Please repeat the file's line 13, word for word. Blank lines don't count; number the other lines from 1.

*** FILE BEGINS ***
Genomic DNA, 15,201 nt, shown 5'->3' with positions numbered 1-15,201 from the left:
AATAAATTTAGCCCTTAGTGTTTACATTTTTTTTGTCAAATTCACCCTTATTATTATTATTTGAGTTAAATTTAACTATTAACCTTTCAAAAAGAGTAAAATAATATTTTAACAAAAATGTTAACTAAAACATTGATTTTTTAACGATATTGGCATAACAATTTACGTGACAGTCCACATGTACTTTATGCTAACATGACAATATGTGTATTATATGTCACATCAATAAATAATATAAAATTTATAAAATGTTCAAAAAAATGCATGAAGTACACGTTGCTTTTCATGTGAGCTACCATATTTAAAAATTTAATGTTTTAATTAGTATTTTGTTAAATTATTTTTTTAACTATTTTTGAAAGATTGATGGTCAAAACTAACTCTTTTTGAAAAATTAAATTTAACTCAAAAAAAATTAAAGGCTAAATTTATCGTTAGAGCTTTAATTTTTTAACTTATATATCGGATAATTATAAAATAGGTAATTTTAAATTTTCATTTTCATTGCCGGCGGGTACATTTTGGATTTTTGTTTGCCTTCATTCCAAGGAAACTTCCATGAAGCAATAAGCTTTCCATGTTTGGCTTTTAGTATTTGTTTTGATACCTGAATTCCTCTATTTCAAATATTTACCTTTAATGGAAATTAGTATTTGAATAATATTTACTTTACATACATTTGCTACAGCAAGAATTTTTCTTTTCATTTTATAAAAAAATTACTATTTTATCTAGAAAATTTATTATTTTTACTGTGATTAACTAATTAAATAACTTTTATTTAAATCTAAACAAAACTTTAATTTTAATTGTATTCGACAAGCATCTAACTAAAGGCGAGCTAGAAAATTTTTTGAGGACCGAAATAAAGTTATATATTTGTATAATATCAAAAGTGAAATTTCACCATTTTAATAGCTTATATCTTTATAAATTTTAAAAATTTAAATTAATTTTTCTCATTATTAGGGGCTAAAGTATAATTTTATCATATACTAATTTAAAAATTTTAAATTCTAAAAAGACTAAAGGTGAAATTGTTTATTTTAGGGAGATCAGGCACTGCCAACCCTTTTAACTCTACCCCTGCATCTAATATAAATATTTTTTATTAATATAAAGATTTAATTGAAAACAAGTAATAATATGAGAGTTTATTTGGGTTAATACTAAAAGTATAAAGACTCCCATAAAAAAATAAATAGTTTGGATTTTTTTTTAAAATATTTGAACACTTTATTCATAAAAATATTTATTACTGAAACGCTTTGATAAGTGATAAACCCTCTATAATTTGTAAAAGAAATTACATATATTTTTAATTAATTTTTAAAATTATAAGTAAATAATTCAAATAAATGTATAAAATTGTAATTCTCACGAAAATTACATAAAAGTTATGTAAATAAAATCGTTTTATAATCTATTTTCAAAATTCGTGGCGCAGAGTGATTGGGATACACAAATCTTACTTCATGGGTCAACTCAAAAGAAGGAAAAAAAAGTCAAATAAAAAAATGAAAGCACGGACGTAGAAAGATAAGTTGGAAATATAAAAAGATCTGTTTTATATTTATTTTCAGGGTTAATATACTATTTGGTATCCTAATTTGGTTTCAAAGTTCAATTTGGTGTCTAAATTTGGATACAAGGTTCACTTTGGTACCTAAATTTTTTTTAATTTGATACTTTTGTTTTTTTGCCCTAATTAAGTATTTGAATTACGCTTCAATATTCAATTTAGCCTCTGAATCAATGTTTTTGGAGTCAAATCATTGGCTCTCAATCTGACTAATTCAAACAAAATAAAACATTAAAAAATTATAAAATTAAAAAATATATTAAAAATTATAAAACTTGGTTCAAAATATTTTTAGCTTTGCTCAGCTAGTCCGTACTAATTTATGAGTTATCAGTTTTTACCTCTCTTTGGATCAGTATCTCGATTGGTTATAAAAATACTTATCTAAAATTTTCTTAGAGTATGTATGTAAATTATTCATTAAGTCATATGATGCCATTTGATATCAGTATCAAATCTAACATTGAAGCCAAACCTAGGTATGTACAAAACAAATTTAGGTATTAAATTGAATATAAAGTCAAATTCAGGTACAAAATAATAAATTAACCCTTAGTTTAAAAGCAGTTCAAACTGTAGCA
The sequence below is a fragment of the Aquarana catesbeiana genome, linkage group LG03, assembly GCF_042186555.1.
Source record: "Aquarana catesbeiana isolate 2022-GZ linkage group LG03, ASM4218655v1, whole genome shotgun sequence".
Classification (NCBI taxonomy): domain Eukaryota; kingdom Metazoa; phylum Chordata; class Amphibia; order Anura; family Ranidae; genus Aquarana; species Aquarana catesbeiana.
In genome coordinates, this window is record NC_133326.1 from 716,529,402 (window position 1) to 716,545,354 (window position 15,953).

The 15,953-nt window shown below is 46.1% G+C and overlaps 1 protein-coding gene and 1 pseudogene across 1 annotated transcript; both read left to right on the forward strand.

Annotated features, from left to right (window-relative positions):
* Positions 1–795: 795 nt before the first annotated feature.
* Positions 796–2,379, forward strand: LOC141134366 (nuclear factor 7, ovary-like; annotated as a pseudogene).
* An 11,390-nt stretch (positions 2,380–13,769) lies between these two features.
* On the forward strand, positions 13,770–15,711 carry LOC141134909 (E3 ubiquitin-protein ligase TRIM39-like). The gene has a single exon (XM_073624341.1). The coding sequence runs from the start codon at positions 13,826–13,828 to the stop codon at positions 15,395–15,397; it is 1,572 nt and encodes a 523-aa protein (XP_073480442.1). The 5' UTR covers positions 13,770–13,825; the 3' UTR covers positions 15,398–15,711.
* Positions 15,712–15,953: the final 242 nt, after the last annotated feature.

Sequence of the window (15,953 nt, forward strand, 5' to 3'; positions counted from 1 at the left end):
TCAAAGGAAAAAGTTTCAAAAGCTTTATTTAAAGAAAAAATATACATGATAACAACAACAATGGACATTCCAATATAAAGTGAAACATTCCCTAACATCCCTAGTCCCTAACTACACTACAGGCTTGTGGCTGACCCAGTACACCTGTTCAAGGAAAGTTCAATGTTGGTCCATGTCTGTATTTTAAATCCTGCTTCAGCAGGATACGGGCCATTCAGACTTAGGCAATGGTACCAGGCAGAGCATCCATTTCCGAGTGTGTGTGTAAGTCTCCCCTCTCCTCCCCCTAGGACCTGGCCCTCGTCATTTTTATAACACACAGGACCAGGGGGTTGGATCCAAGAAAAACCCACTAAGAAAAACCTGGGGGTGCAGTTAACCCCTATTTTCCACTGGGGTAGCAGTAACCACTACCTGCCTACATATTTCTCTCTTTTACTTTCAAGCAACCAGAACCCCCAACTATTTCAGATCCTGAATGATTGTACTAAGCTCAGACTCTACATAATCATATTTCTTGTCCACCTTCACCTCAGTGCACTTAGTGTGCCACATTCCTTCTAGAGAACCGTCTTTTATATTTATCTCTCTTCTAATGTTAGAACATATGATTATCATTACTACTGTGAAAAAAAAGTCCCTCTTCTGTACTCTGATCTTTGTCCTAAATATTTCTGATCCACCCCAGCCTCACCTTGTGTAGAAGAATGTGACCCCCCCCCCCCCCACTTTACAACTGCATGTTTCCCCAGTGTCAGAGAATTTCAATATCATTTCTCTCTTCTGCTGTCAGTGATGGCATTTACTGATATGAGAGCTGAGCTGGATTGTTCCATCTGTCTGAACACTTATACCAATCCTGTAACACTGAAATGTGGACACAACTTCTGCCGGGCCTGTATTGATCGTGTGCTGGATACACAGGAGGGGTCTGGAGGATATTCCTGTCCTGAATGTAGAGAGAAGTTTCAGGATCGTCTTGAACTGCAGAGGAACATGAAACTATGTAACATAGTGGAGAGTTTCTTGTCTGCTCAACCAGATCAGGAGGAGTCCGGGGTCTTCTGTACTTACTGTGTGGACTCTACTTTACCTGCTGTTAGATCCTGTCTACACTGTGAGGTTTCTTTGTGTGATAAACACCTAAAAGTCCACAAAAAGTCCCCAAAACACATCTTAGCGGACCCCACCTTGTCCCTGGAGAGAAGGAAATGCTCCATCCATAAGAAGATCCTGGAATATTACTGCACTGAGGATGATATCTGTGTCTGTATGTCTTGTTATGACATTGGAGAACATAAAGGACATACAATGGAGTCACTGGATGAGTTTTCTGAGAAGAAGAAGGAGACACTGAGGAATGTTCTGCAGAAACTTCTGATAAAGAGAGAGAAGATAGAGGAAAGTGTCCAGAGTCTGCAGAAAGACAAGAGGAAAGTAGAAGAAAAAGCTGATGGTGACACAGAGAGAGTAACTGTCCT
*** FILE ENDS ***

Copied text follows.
* Positions 15,712–15,953: the final 242 nt, after the last annotated feature.